The funds will be used to develop emergency resilience in Gandaki Province and another province in Eastern Nepal by establishing a Helicopter Ambulance in Pokhara and paying for individual villages to construct helicopter landing pads.
The original iteration of the program repurposes military helicopters to airlift women experiencing an obstetric emergency from regional areas in Nepal to hospitals, usually in large cities like Pokhara with well-equipped hospitals.
So far the retrieval program has rescued over 600 women with none dying during transportation. The current program is run using private helicopters as well as military helicopters.
Roger says, “Using helicopter retrievals overcomes the tyranny of the bad roads. The hospital staff are ready for them and they are taken to hospitals with 24 hour emergency care.”
Beyond this, it’s also a practical solution to helping train military personnel. The helicopter pilots need to go on training runs. By collecting patients in a time-sensitive way from previously unfamiliar locations, the training activity more closely resembles something that would happen in a conflict situation.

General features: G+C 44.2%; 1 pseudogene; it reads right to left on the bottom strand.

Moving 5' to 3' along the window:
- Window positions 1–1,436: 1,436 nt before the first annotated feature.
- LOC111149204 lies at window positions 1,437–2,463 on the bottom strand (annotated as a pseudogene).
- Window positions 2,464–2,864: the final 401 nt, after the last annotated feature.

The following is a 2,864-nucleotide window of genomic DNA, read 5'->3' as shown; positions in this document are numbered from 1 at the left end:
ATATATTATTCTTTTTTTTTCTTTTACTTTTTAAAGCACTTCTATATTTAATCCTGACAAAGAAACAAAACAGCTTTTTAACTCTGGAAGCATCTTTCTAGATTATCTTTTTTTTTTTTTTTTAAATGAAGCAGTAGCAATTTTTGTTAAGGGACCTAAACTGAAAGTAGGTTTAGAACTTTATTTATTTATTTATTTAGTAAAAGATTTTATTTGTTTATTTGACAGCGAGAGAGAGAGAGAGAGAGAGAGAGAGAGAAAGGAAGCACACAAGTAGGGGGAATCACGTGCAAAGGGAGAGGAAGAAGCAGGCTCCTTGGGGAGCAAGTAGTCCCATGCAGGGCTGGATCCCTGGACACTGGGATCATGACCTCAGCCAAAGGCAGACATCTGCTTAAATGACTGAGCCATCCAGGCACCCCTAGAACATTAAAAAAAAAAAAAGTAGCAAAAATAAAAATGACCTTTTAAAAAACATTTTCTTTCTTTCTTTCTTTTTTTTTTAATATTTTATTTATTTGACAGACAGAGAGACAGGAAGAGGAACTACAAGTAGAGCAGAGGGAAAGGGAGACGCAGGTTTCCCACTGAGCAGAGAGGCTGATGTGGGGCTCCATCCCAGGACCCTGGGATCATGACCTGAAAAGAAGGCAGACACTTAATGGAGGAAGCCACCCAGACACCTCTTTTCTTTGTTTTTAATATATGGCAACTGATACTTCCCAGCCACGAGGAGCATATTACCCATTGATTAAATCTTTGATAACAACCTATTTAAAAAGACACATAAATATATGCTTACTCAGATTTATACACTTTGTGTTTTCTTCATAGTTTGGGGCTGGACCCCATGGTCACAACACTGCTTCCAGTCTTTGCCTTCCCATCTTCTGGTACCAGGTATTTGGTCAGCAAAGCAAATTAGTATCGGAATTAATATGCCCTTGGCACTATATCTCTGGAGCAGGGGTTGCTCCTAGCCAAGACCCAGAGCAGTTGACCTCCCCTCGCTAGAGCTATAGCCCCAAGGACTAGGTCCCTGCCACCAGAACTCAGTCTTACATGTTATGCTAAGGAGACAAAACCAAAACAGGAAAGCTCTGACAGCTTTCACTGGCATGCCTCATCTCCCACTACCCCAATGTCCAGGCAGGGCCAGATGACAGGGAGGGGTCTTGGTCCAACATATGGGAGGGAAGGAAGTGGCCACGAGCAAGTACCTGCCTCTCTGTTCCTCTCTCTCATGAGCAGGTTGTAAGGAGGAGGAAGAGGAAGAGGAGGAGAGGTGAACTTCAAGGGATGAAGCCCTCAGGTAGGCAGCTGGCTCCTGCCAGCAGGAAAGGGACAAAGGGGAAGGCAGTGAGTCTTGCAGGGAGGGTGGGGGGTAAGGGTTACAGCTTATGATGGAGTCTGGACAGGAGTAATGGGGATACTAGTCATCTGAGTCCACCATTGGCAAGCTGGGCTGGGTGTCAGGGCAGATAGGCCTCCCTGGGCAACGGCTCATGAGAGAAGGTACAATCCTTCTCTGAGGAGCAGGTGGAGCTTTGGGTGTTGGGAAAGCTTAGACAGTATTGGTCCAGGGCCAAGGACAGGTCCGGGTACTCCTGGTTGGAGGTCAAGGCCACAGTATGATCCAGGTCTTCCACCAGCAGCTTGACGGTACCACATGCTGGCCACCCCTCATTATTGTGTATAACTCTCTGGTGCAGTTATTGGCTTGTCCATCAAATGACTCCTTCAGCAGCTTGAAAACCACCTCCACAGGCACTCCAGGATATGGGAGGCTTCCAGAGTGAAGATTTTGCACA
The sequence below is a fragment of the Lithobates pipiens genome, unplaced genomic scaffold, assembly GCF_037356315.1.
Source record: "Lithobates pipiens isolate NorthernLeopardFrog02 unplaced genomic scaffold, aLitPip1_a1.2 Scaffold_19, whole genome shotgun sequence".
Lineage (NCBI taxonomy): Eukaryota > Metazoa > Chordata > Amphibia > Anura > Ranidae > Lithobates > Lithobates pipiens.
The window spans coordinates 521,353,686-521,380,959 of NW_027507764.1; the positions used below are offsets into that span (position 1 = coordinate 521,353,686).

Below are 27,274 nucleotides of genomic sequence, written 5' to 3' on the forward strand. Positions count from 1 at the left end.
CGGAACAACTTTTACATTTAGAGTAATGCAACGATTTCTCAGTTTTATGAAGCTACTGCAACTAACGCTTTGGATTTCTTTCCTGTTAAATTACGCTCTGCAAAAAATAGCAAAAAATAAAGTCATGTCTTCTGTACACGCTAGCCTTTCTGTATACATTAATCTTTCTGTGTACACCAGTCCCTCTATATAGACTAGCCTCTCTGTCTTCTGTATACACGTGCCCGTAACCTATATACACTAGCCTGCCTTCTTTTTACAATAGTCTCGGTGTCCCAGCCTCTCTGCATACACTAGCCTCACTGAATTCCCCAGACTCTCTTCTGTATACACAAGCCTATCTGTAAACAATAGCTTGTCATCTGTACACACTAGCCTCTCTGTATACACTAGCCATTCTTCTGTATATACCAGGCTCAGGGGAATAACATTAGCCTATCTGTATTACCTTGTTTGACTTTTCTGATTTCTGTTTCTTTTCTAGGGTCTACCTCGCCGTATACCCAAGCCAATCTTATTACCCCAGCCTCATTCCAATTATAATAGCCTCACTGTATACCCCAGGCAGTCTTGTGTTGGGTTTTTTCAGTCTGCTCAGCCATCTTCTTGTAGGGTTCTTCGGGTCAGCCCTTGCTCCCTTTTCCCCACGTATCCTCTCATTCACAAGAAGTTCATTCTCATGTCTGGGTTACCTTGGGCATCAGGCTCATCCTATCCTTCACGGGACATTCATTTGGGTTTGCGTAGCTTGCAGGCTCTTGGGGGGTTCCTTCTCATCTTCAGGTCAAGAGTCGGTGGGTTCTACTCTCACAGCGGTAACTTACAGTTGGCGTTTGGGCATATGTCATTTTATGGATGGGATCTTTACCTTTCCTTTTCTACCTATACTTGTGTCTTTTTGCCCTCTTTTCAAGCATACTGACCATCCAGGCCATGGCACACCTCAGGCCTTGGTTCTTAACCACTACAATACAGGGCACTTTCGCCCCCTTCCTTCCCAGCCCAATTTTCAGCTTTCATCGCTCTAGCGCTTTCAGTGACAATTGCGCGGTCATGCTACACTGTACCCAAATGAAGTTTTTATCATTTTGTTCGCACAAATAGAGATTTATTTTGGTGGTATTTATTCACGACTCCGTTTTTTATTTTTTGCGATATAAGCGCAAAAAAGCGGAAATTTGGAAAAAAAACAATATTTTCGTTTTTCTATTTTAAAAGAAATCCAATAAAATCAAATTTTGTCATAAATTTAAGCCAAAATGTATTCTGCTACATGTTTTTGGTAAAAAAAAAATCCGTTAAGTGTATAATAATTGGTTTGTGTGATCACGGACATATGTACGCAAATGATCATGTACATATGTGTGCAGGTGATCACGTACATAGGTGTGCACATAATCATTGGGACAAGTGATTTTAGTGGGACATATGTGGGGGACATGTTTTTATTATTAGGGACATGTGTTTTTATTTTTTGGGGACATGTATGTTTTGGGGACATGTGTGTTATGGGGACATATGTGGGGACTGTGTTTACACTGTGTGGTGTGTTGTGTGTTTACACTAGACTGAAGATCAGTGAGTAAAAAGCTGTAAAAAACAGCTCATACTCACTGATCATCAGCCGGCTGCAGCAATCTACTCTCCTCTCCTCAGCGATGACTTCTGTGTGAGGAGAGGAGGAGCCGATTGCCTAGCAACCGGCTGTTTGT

Roger says that there have been some unexpected consequences of the work.
“When a helicopter shows up in a rural village, it shows that the government cares about women. This can lead to a change in status for women. These helicopters also go to all provinces of Nepal, regardless of religion or ethnicity. This actually helps reduce inter-ethnic and inter-religious tensions,” says Professor Smith.
The vision for this mode of emergency retrieval for women in obstetric distress goes beyond Nepal. Professor Smith says that it could work in any developing nation where there is a military helicopter fleet.
“Whether it’s Indonesia, Papua New Guinea, Kenya or Tanzania, these countries have a few things in common, namely poverty, lack of resources and terrible roads. I hope we can now roll out this approach in other low income countries,” says Professor Smith.